Thursday, August 5, 2021

Demise of Programming Greatly Exaggerated

To steal a line from Mark Twain… The rumors of programmers’ demise have

been greatly exaggerated.

For the past year or so, there has been a lot of talk about offshoring

sounding the death knell for low-level IT jobs here in the U.S.

Programmers were most often mentioned as the profession that would be the

first to die out thanks to cheaper labor in countries like India and

China.
If you are a programmer, analysts were quick to warn you to run, not

walk, to go back to school and learn a new skill.

But the numbers tell a different story.

According to Scott Melland, president and CEO of New York-based Dice

Inc., an online recruiting service for IT professionals, computer

programmers are the most sought after IT professional right now.

In case that needs to be clarified… no other IT job is as hot right now

as programming. That’s a far cry from being a skill that’s on its death

bed.

”It flies in the face of what we’ve been hearing,” says Melland.

”There are a number of tech positions that are being offshored… but

the demand has been greater than the offshore effect.

That’s just not what the tech industry has been hearing.

Industry analyst giant IDC has predicting that by 2007 nearly one out of

every four (23 percent) IT jobs in America will have been moved offshore

and performed by non-US personnel. Last year that figure was at 5

percent.

And analysts widely proclaimed that programmers and other so-called

low-level jobs would be the first to go. And they would go because

programmers in some other countries would do the job much, much cheaper.

According to E5 Systems, Inc., an IT outsourcing company based in

Waltham, Mass., computer programming is generally calculated to cost $80

per hour here in the U.S. In India, that figure drops to $22 per hour,

and in China it falls to $15 an hour.

”Those programmers have to grow up… If you code for a living, you need

to reinvent yourself,” said Gordon Brooks, president and CEO of E5

Systems, in a previous interview. ”There will be fewer of those jobs,

and companies will pay less for it. Does that sound like a good long-term

job?”

But so far, programming still is a good long-term job.

”I think if you’re a developer, you should feel pretty good about the

opportunities out there,” says Melland. ”And if you’re a developer with

experience in VB, .Net, ASP and SAP, you’re seeing a lot more demand for

your skills than you were a few years ago.”

He means a lot more demand.

From July, 2003 to July, 2005, the number of high-tech jobs advertised on

Dice’s Web site has grown by 180 percent. But programming jobs — five of

them in particular — have grown much more dramatically.

There has been a 348 percent increase in the call for Visual Basic

programmers, along with a 275 percent increase in the call for .Net

programmers. But they’re not alone. Melland reports a 224 percent

increase in advertisements for ASP programmers; a 220% increase for SAP

programmers, and a 201 percent increase for XML programmers.

”Overall, I guess what we’ve seen from the jobs on our site is a nice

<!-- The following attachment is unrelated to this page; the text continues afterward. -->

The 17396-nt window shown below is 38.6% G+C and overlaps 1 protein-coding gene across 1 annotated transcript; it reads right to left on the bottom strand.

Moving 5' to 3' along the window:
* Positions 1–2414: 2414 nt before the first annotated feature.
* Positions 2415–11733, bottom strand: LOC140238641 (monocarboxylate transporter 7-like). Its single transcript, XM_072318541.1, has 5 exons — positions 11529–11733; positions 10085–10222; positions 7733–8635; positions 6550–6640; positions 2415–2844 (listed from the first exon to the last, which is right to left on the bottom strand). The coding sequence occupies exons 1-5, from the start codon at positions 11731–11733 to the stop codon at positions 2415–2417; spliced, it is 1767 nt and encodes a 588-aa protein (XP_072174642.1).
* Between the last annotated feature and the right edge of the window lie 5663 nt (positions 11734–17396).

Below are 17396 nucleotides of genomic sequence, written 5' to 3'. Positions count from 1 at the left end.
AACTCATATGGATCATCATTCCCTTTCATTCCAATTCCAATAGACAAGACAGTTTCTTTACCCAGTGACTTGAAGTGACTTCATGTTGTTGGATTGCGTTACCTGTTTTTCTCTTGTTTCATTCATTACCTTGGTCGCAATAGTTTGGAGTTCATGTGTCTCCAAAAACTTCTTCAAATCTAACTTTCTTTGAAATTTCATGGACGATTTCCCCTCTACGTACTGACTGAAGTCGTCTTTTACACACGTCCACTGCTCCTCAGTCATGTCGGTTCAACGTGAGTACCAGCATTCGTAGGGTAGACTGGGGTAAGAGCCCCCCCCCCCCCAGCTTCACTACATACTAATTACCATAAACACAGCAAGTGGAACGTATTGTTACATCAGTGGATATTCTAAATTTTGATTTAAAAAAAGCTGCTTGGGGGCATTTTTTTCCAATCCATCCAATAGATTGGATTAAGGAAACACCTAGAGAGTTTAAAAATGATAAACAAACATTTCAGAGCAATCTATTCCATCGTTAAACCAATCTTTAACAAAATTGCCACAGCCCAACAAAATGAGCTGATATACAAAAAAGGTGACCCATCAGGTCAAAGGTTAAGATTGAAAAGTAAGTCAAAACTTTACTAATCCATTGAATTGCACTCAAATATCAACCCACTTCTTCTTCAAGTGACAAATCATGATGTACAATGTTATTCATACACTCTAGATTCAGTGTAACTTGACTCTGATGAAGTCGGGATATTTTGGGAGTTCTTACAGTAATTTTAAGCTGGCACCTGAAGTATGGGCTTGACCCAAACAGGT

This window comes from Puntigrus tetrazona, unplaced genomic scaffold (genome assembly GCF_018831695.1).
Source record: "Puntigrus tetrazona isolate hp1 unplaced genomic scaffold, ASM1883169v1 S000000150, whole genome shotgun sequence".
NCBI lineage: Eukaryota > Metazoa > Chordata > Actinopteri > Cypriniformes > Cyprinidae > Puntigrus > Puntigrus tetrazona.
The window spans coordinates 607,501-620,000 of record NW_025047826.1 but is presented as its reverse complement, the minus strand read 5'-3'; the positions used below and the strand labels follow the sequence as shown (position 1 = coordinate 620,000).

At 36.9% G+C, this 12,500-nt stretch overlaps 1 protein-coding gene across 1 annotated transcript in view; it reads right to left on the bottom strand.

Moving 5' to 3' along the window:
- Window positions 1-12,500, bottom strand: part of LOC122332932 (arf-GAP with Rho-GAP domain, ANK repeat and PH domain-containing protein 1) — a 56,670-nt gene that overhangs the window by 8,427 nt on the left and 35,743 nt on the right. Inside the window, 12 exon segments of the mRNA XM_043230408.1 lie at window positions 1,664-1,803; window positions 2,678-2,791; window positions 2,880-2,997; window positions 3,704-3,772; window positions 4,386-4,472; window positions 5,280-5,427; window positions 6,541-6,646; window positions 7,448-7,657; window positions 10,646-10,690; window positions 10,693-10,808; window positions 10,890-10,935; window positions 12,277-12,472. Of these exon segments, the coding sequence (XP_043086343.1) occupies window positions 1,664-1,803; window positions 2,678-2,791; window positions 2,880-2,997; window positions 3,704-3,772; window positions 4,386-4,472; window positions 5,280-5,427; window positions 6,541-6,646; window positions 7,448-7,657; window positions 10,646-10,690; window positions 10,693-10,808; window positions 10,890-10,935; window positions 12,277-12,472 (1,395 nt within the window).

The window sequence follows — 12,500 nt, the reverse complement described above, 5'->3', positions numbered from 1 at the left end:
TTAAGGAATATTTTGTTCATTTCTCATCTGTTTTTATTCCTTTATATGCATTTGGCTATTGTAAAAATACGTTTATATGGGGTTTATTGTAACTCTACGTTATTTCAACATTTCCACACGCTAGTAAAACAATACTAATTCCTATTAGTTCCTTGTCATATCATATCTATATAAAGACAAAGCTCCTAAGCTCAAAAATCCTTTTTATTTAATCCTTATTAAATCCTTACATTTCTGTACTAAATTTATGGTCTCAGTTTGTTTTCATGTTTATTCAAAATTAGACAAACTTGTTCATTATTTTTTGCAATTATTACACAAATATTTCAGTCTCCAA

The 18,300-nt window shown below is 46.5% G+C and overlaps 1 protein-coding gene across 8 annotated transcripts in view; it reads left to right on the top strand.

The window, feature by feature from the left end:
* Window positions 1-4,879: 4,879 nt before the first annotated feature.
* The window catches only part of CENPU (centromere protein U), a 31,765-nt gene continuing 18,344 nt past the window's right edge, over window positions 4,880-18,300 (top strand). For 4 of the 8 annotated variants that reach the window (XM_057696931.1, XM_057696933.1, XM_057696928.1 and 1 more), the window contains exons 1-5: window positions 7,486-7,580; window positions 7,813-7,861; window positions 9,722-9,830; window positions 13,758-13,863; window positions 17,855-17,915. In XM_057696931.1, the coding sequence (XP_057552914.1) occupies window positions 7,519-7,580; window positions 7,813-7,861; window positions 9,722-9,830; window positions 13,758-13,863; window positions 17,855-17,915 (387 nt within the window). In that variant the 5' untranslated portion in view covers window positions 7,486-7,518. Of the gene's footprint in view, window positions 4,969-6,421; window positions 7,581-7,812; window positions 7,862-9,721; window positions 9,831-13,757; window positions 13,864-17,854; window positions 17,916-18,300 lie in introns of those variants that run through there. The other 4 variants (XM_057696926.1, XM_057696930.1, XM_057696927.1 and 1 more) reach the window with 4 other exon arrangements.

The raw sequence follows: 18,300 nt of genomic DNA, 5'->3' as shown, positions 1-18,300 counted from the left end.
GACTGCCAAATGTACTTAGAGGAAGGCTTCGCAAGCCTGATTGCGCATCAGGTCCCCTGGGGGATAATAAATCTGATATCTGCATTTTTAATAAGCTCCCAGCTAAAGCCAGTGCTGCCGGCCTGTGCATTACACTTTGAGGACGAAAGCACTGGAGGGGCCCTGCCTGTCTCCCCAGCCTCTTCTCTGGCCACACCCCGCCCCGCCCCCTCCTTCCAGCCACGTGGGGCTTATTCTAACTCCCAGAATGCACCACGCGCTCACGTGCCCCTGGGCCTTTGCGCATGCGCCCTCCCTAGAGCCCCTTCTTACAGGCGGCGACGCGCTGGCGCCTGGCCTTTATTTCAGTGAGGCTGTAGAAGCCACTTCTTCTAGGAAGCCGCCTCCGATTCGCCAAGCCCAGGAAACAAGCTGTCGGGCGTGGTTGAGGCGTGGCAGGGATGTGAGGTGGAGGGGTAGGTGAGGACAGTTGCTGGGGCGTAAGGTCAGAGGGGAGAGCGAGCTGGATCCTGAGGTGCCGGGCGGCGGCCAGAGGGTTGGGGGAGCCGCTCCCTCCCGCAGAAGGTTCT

steady, healthy increase for developers and application programmers with

these particular five skills growing very fast,” says Melland, who adds

that he doesn’t see this healthy trend changing any time soon. ”Today,

there is a nice job market for developers.”

John Challenger, CEO of Challenger, Gray & Christmas, a Chicago-based

outplacement company, says the death of the programmer was way

overestimated.

”The death of the U.S. programmer is a myth. Absolutely,” says

Challenger. ”Much of the programming that’s done today is highly complex

and requires an immense amount of discussion with a lot of people.

They’re part of a development team. They have to deal with operations to

customize the programming. There’s a lot of in-person, on-site

understanding that would really get lost if the work was shipped out to

someone who is anonymous overseas… There is so much demand for

programming — people who can take technology and adapt it to a
situation.”

Challenger says part of the confusion was that people started to

mistakenly consider programmers to be semi-skilled or low-level jobs.

”Somehow we got mixed up with the idea that programmers are low- or

semi-skilled workers,” he adds. ”They’re not even in the same ball

park. Certainly, programmers should be seeking to upgrade their skills

and keeping abreast of developing technology. But to suggest that they

ought to find a new line of work, is just not right.”

Both Melland and Dice say there are several reasons why programmers are

in such hot demand right now.

First off, they note, while some programming jobs are being offshored,

many are not. And with both the overall U.S. economy and the tech

industry itself slowly turning around, companies are starting to hire

again. They’re also starting to add new technology to their legacy

systems. They’re making new plans, and upgrading their systems. That all

means they’ll need programmers.

And there’s another twist. Since some programming jobs are being

outsourced, those outsourcing companies will need programmers to do the

work. And many of them are right here in the U.S.

”Certainly, it’s not a situation that’s black and white,” says Bob

Cohen, a senior vice president with the Information Technology

Association of America (ITAA), a trade association with 400 members.

”When you look at the situation, there are going to be companies that

are not going to want their work done offshore. There are too many

applications that don’t conform. There are going to be companies with

blended models, with some working onshore and some working offshore.

”There’s going to be programming in America for the foreseeable

future,” adds Cohen. ”I think the reports of its demise are way

overblown.”

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